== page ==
Normally a first or second-class Honours degree or professional experience in the area of study, the course is great for anyone with an interest in exploring death as a subject area, and how religion and culture affect perceptions of death, dying and bereavement. No previous knowledge of religion or death studies is required although some summer reading would help students prepare.
If English is not your first language:
IELTS 6.5 (including 6.5 in academic writing) or equivalent
Full-time: 1 year
Part-time: 2 years
Start date: September
Distance learning only: There are e-seminars in the evenings, with full tutorial and study skills support
Course Tuition Fees and Additional Costs
UK/EU/Channel Islands and Isle of Man
September 2016 Entry Full-time | £4,900
September 2016 Entry Part-time | £2,450 p/a
Total Cost | £4,900
September 2016 Entry Full-time | £10,900
September 2016 Entry Part-time | £5,450 p/a
Total Cost | £10,900
To find out what general costs are included or excluded in the course fees, such as textbooks and travel expenses, please click here
Terms and Conditions
For more information about the University of Winchester's terms and conditions click here.
The programme attracts a diverse range of students including funeral directors, clergy from a variety of traditions, teachers, nurses and those preparing for a research degree, as well as a range of people who are simply fascinated by the subject.
Study provides a view of historical and current approaches to death and dying, disposal and bereavement rituals, enabling a meeting of professional groups and students with particular interests in this area of speciality.
- Contemporary Approaches to Death and Dying
- Research Methods
- Independent Study
- Death in the Christian Tradition
- Death in World Religions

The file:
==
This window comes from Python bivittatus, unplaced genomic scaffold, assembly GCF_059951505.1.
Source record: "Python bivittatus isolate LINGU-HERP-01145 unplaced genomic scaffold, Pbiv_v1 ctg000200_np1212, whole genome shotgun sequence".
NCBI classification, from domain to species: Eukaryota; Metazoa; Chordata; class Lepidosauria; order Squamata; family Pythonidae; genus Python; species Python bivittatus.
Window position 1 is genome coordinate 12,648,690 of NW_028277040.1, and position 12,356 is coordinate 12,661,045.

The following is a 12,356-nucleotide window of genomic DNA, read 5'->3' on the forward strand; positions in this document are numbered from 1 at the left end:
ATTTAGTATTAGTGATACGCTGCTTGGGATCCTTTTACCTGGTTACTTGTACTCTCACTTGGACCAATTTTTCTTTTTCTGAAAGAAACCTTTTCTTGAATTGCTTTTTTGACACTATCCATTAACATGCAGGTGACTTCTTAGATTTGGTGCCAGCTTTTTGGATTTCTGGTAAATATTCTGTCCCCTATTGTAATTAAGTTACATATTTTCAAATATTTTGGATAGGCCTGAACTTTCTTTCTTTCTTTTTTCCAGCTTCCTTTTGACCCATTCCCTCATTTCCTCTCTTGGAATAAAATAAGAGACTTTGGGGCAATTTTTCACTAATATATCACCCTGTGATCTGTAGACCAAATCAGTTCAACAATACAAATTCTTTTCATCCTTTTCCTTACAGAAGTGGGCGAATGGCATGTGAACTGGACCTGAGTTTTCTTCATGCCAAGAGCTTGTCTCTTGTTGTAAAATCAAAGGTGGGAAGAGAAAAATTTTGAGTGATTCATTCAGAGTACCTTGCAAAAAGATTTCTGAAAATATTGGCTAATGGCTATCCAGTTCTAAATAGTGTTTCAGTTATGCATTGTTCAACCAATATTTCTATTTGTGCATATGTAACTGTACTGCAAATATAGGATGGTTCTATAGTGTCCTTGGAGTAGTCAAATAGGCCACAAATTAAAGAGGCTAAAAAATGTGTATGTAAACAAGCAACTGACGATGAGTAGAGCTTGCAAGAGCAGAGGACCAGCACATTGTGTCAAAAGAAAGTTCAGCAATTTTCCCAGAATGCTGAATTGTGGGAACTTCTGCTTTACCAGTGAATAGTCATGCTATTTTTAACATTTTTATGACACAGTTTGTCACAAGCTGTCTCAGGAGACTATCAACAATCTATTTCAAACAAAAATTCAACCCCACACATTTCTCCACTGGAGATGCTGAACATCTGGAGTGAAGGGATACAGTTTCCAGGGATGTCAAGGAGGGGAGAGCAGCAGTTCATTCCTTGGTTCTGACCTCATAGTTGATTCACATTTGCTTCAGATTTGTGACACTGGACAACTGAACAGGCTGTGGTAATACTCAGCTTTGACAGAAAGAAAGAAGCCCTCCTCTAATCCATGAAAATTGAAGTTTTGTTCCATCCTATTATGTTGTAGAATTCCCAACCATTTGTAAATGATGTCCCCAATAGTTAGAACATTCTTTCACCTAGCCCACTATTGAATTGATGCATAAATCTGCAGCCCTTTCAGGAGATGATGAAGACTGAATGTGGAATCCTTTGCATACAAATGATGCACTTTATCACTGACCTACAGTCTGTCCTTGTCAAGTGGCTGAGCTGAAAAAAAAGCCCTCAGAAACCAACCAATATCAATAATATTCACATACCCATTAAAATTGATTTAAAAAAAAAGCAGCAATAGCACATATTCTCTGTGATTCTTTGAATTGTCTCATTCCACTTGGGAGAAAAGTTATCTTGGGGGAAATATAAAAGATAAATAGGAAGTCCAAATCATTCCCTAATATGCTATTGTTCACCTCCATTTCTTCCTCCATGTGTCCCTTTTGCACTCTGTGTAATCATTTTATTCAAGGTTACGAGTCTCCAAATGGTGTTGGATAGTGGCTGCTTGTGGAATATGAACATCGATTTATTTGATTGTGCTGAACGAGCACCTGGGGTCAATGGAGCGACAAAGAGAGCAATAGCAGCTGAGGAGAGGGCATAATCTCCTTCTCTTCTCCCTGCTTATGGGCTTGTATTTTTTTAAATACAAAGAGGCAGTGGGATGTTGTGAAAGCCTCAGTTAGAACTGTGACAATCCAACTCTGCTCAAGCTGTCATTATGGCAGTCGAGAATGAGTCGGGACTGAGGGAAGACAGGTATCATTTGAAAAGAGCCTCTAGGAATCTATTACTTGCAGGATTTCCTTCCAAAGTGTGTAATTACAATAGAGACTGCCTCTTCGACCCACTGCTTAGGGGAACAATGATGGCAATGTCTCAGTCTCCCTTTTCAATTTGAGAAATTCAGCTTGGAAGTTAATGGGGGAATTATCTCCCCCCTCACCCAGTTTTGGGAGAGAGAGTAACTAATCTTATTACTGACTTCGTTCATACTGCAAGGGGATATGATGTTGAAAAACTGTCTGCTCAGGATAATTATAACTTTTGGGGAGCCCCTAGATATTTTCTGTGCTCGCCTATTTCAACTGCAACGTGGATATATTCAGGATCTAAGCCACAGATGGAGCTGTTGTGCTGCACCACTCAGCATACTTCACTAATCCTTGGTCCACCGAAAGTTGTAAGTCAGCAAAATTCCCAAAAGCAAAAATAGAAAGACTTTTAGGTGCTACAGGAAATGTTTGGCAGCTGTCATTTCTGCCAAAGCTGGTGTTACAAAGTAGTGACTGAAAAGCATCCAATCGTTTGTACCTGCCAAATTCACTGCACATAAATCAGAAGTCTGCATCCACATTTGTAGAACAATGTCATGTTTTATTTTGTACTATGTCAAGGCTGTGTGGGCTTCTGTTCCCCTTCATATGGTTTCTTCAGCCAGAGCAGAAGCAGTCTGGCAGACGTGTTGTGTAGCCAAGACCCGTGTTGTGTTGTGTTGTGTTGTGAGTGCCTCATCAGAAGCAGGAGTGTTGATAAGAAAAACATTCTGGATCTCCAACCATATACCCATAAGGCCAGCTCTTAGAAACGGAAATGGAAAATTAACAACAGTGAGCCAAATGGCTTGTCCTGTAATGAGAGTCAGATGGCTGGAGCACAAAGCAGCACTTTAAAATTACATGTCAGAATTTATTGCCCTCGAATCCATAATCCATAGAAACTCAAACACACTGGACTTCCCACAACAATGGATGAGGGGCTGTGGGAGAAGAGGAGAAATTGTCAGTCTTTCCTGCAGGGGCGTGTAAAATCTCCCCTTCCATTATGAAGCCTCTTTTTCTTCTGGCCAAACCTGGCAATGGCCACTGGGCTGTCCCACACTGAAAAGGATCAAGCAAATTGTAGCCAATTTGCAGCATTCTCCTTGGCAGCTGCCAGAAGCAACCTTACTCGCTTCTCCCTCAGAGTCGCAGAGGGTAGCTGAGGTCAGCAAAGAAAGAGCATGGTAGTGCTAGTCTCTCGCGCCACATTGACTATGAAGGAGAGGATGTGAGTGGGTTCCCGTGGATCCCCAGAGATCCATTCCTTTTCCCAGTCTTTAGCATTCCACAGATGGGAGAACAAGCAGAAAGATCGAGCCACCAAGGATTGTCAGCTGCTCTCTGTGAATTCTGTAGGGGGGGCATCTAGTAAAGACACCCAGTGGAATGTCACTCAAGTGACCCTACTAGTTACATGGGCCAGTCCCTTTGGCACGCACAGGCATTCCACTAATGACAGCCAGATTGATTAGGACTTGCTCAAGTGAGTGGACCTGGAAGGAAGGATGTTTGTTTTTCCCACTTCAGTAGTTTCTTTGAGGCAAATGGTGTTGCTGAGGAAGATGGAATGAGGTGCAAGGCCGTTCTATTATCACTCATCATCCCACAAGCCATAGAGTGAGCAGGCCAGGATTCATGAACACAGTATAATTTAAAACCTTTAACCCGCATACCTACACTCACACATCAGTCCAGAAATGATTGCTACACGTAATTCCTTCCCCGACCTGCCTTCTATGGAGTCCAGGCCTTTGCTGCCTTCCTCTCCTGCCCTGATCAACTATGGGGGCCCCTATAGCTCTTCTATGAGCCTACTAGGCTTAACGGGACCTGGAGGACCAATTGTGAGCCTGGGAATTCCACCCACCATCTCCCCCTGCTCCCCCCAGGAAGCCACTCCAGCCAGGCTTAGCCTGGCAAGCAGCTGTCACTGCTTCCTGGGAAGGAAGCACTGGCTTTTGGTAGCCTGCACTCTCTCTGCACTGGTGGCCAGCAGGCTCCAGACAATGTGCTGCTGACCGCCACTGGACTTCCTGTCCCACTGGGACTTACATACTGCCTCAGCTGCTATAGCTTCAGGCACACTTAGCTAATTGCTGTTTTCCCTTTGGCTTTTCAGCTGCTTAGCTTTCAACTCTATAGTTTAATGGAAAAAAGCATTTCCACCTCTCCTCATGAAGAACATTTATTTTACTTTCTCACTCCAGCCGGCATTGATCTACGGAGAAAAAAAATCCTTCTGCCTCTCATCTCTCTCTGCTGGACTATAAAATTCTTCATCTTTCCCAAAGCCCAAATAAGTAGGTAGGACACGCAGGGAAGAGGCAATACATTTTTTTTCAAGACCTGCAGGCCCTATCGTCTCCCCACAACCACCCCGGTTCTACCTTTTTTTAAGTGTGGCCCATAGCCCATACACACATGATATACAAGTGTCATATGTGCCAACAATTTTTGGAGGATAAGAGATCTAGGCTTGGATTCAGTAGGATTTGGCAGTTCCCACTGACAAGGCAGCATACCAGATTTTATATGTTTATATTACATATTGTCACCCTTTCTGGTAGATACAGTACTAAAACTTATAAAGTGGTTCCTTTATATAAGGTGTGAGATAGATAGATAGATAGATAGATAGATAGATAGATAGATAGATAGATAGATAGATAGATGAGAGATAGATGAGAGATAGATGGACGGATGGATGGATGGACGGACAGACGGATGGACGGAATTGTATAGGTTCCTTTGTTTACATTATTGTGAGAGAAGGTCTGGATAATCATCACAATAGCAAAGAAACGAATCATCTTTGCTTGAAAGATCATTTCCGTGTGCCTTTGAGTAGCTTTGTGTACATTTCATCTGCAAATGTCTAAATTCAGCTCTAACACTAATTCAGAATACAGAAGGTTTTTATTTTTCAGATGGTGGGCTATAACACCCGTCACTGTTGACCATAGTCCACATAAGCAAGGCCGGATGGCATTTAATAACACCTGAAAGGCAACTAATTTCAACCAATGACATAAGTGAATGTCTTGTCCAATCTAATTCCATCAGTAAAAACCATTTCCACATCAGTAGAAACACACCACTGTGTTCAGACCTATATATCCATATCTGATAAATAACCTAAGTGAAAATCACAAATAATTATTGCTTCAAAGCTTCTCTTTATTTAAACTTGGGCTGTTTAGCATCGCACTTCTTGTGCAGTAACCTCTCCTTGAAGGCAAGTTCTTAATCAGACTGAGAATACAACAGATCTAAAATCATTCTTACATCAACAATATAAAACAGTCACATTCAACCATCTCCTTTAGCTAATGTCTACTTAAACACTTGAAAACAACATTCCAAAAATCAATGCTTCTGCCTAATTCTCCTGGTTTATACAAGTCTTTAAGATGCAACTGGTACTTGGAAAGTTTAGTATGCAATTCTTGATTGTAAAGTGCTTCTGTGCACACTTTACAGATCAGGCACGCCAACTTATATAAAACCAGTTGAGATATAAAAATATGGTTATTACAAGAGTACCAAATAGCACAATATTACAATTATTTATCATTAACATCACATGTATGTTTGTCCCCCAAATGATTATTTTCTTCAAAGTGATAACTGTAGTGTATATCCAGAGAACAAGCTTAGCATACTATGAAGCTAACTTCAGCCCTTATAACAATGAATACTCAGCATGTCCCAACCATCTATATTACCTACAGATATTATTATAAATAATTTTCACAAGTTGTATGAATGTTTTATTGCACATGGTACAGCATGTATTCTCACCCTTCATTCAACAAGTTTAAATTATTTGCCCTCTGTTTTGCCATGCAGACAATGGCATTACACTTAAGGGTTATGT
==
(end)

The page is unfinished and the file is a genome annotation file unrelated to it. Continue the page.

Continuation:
- The Pastoral Care of the Dying and Bereaved
- The Philosophy, Ethics and Theology of Death
- Death and Visual Culture
- Connecting Death to Professional Practice
- Death and Martyrdom
- Postgraduate Seminar
Students undertake structured discussion and debate through electronic forums and are provided with guided course readings and access to the e-resources held in the University library in order to complete assessments.
A visit to a local crematorium, cemetery, mortuary and/or funeral home is an essential aspect of the programme.
The programme is taught by a team of highly qualified and enthusiastic staff who include internationally renowned scholars.
Types of assessment used include a review of practical activities such as site visits, alongside more traditional methods of assessment such as essays and book reviews. There are no examinations. Students complete a dissertation of 15,000-20,000 words on a subject of their choice within the realms of religion and death. It is a substantial piece of independent research and full tutorial support is provided.
At the University of Winchester validated programmes may adopt a range of means of assessing your learning. An indicative, and not necessarily comprehensive, list of assessment types you might encounter includes essays, portfolios, supervised independent work, presentations, written exams, or practical performances. The University is committed to ensuring that all students have an equal opportunity to achieve module learning outcomes. As such, where appropriate and necessary, students with recognised disabilities may have alternative assignments set that continue to test how successfully they have met the module's learning outcomes. Further details on assessment types used in the programme you are interested in can be found on the course page, by attending an Open Day/Evening, or contacting our teaching staff.
Graduates have gone on to work within bereavement counselling, funeral homes, teaching and the church.